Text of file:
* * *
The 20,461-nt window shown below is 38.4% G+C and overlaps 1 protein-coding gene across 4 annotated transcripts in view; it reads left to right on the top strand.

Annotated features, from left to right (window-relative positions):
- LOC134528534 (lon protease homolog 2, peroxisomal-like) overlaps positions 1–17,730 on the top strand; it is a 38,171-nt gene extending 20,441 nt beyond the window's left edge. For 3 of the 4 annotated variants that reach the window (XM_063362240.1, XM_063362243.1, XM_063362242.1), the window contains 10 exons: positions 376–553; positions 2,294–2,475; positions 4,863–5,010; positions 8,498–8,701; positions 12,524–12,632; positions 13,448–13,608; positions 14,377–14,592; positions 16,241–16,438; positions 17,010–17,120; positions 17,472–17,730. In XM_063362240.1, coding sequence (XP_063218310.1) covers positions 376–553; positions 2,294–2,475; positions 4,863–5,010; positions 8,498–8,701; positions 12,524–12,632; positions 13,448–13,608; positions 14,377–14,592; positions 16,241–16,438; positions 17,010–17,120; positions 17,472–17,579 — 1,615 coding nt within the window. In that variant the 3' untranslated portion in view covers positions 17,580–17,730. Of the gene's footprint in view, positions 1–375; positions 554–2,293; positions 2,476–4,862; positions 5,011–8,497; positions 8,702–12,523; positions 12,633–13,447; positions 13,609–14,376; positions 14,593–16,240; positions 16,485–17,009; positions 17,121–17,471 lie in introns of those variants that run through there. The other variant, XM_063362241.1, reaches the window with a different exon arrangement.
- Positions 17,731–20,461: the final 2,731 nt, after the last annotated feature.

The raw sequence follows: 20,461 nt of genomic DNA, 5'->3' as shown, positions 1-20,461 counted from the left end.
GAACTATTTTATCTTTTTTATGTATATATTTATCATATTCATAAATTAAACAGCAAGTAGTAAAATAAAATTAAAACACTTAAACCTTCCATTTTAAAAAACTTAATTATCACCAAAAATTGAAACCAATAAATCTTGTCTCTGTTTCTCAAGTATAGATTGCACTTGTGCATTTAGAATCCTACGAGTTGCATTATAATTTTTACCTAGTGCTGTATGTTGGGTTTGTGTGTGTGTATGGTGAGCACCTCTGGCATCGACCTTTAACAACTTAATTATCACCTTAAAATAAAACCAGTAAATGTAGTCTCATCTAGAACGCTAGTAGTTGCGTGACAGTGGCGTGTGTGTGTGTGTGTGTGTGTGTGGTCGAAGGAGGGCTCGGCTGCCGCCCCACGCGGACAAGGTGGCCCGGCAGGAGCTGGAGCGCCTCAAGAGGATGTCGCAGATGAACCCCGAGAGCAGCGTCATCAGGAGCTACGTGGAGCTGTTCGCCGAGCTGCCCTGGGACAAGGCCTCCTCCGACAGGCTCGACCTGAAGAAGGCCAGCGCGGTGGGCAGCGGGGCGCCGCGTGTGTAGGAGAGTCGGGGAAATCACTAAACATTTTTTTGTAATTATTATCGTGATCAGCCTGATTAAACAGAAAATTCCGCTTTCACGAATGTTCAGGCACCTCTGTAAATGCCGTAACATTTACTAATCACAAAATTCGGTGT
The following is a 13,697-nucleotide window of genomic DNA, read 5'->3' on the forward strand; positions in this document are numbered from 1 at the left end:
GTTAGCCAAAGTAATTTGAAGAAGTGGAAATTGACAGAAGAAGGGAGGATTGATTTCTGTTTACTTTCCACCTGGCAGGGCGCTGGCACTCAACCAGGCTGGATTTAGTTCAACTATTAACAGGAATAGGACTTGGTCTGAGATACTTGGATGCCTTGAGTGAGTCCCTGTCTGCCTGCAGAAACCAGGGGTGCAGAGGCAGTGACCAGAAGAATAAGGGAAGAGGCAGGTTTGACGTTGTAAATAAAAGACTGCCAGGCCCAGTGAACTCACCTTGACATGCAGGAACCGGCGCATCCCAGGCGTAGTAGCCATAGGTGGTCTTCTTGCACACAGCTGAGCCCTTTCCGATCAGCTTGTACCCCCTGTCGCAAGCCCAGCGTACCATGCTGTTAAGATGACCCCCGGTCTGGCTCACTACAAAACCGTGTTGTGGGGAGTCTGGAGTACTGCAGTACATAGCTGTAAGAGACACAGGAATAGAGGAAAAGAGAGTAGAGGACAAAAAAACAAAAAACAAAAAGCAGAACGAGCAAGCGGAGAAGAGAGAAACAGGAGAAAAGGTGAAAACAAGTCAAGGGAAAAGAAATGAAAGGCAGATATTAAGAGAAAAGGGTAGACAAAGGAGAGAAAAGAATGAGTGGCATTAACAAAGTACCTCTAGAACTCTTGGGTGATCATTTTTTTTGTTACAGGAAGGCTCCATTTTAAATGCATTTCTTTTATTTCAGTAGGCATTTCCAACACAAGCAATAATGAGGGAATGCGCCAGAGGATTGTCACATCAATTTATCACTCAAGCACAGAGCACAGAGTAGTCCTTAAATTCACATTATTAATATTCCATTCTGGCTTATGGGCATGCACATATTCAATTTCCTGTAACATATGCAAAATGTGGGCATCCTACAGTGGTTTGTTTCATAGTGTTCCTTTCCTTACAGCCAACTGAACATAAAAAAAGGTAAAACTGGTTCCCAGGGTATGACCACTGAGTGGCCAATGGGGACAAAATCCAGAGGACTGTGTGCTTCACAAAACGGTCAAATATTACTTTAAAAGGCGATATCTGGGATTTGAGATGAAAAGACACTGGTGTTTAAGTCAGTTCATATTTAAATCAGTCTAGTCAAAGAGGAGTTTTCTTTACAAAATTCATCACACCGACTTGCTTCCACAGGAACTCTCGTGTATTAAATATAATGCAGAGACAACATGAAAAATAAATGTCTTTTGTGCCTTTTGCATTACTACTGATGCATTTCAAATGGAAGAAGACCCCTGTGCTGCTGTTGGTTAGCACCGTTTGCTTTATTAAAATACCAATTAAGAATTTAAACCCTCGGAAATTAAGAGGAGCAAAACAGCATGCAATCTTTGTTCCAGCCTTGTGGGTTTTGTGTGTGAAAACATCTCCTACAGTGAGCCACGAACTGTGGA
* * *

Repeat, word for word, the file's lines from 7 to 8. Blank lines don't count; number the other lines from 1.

The following is a 13,697-nucleotide window of genomic DNA, read 5'->3' on the forward strand; positions in this document are numbered from 1 at the left end:
GTTAGCCAAAGTAATTTGAAGAAGTGGAAATTGACAGAAGAAGGGAGGATTGATTTCTGTTTACTTTCCACCTGGCAGGGCGCTGGCACTCAACCAGGCTGGATTTAGTTCAACTATTAACAGGAATAGGACTTGGTCTGAGATACTTGGATGCCTTGAGTGAGTCCCTGTCTGCCTGCAGAAACCAGGGGTGCAGAGGCAGTGACCAGAAGAATAAGGGAAGAGGCAGGTTTGACGTTGTAAATAAAAGACTGCCAGGCCCAGTGAACTCACCTTGACATGCAGGAACCGGCGCATCCCAGGCGTAGTAGCCATAGGTGGTCTTCTTGCACACAGCTGAGCCCTTTCCGATCAGCTTGTACCCCCTGTCGCAAGCCCAGCGTACCATGCTGTTAAGATGACCCCCGGTCTGGCTCACTACAAAACCGTGTTGTGGGGAGTCTGGAGTACTGCAGTACATAGCTGTAAGAGACACAGGAATAGAGGAAAAGAGAGTAGAGGACAAAAAAACAAAAAACAAAAAGCAGAACGAGCAAGCGGAGAAGAGAGAAACAGGAGAAAAGGTGAAAACAAGTCAAGGGAAAAGAAATGAAAGGCAGATATTAAGAGAAAAGGGTAGACAAAGGAGAGAAAAGAATGAGTGGCATTAACAAAGTACCTCTAGAACTCTTGGGTGATCATTTTTTTTGTTACAGGAAGGCTCCATTTTAAATGCATTTCTTTTATTTCAGTAGGCATTTCCAACACAAGCAATAATGAGGGAATGCGCCAGAGGATTGTCACATCAATTTATCACTCAAGCACAGAGCACAGAGTAGTCCTTAAATTCACATTATTAATATTCCATTCTGGCTTATGGGCATGCACATATTCAATTTCCTGTAACATATGCAAAATGTGGGCATCCTACAGTGGTTTGTTTCATAGTGTTCCTTTCCTTACAGCCAACTGAACATAAAAAAAGGTAAAACTGGTTCCCAGGGTATGACCACTGAGTGGCCAATGGGGACAAAATCCAGAGGACTGTGTGCTTCACAAAACGGTCAAATATTACTTTAAAAGGCGATATCTGGGATTTGAGATGAAAAGACACTGGTGTTTAAGTCAGTTCATATTTAAATCAGTCTAGTCAAAGAGGAGTTTTCTTTACAAAATTCATCACACCGACTTGCTTCCACAGGAACTCTCGTGTATTAAATATAATGCAGAGACAACATGAAAAATAAATGTCTTTTGTGCCTTTTGCATTACTACTGATGCATTTCAAATGGAAGAAGACCCCTGTGCTGCTGTTGGTTAGCACCGTTTGCTTTATTAAAATACCAATTAAGAATTTAAACCCTCGGAAATTAAGAGGAGCAAAACAGCATGCAATCTTTGTTCCAGCCTTGTGGGTTTTGTGTGTGAAAACATCTCCTACAGTGAGCCACGAACTGTGGA